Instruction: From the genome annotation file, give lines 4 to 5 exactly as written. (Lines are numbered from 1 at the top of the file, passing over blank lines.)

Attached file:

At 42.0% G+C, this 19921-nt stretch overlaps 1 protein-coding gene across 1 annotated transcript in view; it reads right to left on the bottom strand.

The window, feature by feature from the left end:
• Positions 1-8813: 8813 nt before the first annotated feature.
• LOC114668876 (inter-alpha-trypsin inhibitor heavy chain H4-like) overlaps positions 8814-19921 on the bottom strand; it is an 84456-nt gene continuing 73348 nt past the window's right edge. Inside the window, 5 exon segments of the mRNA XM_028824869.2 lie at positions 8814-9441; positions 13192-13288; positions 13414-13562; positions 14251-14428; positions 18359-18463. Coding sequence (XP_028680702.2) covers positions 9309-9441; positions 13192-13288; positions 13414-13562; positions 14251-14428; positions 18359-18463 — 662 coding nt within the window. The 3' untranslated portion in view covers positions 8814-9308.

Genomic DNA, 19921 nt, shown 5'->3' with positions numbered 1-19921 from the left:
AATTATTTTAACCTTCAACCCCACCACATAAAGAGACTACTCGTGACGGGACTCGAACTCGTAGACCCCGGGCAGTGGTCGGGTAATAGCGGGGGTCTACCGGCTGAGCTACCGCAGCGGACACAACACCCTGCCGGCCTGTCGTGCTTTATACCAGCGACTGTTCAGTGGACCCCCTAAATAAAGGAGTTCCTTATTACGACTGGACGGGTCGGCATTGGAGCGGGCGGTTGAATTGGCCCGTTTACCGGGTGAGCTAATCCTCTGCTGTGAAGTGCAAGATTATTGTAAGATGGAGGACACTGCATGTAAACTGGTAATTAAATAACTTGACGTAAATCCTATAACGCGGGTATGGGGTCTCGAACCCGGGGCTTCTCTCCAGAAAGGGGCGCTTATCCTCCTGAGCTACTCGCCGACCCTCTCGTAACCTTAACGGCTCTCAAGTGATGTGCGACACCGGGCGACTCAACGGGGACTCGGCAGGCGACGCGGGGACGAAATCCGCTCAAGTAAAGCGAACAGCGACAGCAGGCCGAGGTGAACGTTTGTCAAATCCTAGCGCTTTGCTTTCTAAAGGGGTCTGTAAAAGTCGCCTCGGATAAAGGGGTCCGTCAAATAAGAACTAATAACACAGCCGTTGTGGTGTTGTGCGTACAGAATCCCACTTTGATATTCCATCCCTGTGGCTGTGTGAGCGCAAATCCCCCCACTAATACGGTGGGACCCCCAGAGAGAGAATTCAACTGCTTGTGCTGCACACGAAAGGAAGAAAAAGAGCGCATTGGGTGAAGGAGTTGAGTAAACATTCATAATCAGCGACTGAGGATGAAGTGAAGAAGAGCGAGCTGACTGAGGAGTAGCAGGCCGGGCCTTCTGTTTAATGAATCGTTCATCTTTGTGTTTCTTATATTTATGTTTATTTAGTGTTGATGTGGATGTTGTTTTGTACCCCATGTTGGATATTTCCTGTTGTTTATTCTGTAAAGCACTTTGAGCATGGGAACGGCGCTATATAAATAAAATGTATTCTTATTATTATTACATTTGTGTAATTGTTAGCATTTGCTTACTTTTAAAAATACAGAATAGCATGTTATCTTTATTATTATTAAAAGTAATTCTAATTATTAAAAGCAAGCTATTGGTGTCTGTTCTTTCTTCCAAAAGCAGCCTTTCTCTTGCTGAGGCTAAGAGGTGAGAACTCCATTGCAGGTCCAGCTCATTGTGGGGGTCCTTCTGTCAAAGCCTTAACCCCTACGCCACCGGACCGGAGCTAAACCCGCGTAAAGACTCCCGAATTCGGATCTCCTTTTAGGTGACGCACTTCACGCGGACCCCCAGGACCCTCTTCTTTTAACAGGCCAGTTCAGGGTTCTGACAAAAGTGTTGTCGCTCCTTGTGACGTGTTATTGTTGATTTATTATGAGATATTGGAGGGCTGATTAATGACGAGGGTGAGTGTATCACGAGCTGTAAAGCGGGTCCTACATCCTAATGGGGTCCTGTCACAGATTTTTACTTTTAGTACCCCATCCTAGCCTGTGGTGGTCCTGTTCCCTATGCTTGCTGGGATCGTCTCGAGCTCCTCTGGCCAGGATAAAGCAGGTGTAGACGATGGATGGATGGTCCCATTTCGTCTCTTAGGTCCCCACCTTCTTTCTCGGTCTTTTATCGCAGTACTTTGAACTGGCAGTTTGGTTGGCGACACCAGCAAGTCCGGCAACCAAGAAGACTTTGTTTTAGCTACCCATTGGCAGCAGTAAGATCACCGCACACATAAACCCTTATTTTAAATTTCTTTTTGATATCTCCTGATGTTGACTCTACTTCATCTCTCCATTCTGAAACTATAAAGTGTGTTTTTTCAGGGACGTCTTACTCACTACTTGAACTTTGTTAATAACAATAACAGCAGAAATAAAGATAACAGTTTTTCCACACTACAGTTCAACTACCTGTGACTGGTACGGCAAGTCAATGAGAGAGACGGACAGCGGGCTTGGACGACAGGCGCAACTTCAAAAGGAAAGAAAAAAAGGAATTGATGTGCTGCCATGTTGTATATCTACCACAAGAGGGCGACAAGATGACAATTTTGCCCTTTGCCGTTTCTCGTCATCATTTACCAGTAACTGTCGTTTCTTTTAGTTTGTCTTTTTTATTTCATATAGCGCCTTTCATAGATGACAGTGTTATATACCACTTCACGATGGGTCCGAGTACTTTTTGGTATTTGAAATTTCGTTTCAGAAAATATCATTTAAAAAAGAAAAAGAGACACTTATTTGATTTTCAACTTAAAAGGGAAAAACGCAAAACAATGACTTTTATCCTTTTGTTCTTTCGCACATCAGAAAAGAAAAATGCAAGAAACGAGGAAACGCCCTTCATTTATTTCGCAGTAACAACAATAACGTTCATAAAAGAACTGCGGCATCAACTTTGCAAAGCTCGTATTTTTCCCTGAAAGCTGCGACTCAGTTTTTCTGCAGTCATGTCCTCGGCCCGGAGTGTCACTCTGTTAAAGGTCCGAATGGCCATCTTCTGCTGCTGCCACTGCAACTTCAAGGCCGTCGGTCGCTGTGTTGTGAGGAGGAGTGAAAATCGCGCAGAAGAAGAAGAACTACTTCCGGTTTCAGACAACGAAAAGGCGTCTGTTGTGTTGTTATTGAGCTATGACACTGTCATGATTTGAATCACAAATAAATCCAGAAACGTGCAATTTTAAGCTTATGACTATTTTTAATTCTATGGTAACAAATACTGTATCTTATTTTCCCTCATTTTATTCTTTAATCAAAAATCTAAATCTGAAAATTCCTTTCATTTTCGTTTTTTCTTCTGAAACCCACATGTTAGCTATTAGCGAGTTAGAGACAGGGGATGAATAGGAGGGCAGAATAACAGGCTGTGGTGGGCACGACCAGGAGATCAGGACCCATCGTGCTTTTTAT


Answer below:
• LOC114668876 (inter-alpha-trypsin inhibitor heavy chain H4-like) overlaps positions 8814-19921 on the bottom strand; it is an 84456-nt gene continuing 73348 nt past the window's right edge. Inside the window, 5 exon segments of the mRNA XM_028824869.2 lie at positions 8814-9441; positions 13192-13288; positions 13414-13562; positions 14251-14428; positions 18359-18463. Coding sequence (XP_028680702.2) covers positions 9309-9441; positions 13192-13288; positions 13414-13562; positions 14251-14428; positions 18359-18463 — 662 coding nt within the window. The 3' untranslated portion in view covers positions 8814-9308.

Genomic DNA, 19921 nt, shown 5'->3' with positions numbered 1-19921 from the left: